My main argument here is decision making. A computer thinks a car is a car. It thinks a person is a person. But a computer doesn't have the rational decision making humans have. There are some situations in which a car has to crash. The computer will not be able to tell the difference between a 10 million dollar bugatti and a 10,000 dollar volkswagon. A computer wont be able to tell the difference between an old lady, a baby, and a young man. A computer wouldn't make the rational choice to hit the Volkswagon.
Not only have you assumed that a situation where a crash is imminent between multiple self driving cars (if self driving cars really are the future), but you have also stated that the computer will not be able to tell the difference between an expensive car, a cheap one, and a splattering of different pedestrians. I argue that first of all, the fact that a 10,000 dollar vw with self driving capabilities is more than unlikely. Secondly, self driving cars currently have a type of network where they can interchange information between each other. If we already have a system that can avoid your worst case scenario, what will a future full of self driving cars yield?
Sure the technology can be used to avoid these situations, but all technology malfunctions without a fail. You ask the question what will a future full of self driving cars yield? Well for one, MIllions of hackers. We are essentially handing MILLIONS of people to criminals on a silver platter. All they have to due is hack into the car, which has been done previously, and they are able to kill millions of people at a click of a button. Going back to the point of technology malfunctioning, what guarantee do we have technology won't fail us, or Hackers wont get to us first?
Yes, although the risk of hackers is a major problem of self-driving cars, the hacking of a self-driving car was only to show the possibility of a hack. The car manufacturers certainly weren't paying close attention to this possibility because of the recent arrival of self-driving cars, and put little cyber security onto the code. Now that the possibility of car hackers has opened up, self-driving car developers will certainly make cars more secure.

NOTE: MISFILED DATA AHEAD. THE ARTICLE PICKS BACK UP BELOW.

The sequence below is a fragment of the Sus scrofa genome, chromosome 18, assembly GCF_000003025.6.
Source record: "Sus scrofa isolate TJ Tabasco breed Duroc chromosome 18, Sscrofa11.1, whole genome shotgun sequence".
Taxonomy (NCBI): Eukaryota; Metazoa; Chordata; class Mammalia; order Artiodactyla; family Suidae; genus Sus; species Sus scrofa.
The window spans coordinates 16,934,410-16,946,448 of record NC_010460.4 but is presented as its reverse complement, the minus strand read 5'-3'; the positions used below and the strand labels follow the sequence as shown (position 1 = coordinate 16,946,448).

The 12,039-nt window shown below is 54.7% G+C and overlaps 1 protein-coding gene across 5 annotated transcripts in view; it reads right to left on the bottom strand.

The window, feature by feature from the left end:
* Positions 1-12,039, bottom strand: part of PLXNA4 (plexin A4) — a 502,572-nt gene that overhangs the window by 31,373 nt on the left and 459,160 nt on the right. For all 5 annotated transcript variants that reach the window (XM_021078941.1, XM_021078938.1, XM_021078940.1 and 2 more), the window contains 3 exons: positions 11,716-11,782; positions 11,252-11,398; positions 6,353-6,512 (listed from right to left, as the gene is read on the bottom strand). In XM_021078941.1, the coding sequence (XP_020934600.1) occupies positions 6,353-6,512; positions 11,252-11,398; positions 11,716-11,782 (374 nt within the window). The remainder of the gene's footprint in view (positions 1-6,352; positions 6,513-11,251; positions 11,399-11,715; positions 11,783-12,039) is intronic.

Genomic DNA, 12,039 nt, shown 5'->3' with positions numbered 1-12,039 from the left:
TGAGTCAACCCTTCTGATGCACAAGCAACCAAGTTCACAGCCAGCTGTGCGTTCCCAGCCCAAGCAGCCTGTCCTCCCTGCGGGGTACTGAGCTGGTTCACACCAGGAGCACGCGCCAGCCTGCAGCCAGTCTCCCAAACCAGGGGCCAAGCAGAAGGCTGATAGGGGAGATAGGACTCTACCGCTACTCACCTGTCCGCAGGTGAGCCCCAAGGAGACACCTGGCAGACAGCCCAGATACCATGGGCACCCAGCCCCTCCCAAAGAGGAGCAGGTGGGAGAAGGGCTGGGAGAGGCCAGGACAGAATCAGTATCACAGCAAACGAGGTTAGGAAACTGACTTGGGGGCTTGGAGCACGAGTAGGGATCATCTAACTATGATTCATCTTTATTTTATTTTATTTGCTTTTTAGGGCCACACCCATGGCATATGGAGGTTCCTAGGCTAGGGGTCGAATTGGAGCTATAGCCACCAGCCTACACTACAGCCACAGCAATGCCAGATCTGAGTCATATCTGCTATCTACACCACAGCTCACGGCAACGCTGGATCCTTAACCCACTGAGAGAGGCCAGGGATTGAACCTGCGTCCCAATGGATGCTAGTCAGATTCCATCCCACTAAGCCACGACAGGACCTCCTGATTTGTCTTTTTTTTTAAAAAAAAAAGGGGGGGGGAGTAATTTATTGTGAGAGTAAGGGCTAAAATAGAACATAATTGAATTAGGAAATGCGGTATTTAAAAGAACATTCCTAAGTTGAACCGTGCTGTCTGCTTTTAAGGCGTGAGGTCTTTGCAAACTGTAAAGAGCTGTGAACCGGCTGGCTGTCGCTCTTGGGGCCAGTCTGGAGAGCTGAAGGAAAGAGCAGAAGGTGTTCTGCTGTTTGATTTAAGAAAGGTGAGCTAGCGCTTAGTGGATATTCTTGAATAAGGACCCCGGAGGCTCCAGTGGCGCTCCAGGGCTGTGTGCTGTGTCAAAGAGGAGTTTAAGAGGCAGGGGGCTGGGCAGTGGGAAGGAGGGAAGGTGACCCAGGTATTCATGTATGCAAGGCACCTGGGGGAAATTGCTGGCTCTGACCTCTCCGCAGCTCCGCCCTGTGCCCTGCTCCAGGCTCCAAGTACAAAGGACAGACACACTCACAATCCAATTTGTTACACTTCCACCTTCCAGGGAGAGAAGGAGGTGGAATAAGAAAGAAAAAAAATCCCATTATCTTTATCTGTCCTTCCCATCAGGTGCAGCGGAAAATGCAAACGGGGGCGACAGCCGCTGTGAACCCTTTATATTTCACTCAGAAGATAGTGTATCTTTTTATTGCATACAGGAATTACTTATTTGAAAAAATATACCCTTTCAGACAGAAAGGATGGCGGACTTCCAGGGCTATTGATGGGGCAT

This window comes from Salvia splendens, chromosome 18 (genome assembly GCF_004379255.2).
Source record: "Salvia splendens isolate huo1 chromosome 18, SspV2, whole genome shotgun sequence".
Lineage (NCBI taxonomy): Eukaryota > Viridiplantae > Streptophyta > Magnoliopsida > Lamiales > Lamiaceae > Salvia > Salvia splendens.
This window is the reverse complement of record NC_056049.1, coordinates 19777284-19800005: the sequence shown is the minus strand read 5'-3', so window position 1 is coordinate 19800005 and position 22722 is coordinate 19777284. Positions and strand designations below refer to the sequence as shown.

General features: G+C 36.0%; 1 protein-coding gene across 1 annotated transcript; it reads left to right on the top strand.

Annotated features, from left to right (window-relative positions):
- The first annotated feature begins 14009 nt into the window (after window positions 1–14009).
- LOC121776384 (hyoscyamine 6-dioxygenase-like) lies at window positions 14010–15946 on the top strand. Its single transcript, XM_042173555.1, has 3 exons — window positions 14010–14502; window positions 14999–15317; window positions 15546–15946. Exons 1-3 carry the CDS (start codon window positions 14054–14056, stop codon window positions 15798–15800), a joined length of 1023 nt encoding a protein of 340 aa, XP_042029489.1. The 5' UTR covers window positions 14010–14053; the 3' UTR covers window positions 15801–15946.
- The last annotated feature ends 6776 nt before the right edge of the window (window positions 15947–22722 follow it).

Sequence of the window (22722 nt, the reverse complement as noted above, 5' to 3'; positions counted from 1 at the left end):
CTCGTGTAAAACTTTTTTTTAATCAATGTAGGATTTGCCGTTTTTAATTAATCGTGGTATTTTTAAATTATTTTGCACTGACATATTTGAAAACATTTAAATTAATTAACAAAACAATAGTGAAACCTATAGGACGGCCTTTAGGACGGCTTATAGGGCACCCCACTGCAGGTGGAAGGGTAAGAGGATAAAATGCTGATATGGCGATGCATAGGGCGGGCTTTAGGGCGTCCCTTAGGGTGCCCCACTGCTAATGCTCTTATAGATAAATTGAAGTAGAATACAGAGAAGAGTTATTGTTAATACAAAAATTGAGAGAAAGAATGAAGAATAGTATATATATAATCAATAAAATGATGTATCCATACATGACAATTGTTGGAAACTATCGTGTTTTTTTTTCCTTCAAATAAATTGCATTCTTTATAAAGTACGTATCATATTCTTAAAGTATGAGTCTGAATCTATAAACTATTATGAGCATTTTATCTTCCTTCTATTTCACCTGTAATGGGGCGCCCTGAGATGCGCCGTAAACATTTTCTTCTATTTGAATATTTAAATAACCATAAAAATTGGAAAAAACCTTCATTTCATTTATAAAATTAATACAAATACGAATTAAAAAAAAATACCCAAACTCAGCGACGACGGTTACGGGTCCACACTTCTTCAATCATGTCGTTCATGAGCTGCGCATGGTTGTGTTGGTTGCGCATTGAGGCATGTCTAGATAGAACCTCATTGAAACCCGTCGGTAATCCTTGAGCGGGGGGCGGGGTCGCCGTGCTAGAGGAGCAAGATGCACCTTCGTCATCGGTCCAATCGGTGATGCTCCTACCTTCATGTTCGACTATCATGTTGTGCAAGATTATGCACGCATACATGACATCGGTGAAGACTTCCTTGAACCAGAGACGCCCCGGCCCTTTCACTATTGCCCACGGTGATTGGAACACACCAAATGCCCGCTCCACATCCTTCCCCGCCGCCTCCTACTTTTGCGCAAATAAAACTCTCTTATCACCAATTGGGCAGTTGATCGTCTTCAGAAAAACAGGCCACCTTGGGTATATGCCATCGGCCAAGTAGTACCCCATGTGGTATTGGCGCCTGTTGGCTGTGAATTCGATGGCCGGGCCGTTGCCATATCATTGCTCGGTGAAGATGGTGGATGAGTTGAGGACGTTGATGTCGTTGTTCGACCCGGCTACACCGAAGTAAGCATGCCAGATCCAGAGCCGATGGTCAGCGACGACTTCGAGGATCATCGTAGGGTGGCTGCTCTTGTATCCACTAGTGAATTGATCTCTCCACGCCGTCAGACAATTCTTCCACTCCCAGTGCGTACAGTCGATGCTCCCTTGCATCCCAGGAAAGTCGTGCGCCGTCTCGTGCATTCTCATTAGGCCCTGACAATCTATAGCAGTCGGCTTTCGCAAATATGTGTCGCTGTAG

You mention that millions of hackers will be prominent in the future, and while there will be many, only a handful will be successful. You also say that hacking ONE car will grant access to kill millions at a click of a button. The process of killing millions of people at the click of a button from only one car is very unrealistic. By the time a car is hacked (which will be extended due to developers increasing security), a warning would be issued to other self-driving car owners. Hacking a car and a network are entirely different things.
Yes while it may be difficult for hackers to get into a vehicle it doesn't mean they won't. You still haven't mentioned anything about technology malfunctions that are unavoidable. Sure, normal cars malfunction, but a lot less considering that they have been invented since 1886. Also you are suggesting hacking into a single car is a small ordeal. But the amount of deaths due to a hacking of a single car will certainly add up.
Cars are very unlikely to become the future because of how hard they are to implement into society. Many people in the poor areas of the world don't have normal cars. To get most of the population using self driving cars is an unrealistic goal.
On a side note, This was an awesome debate. Thanks for participating.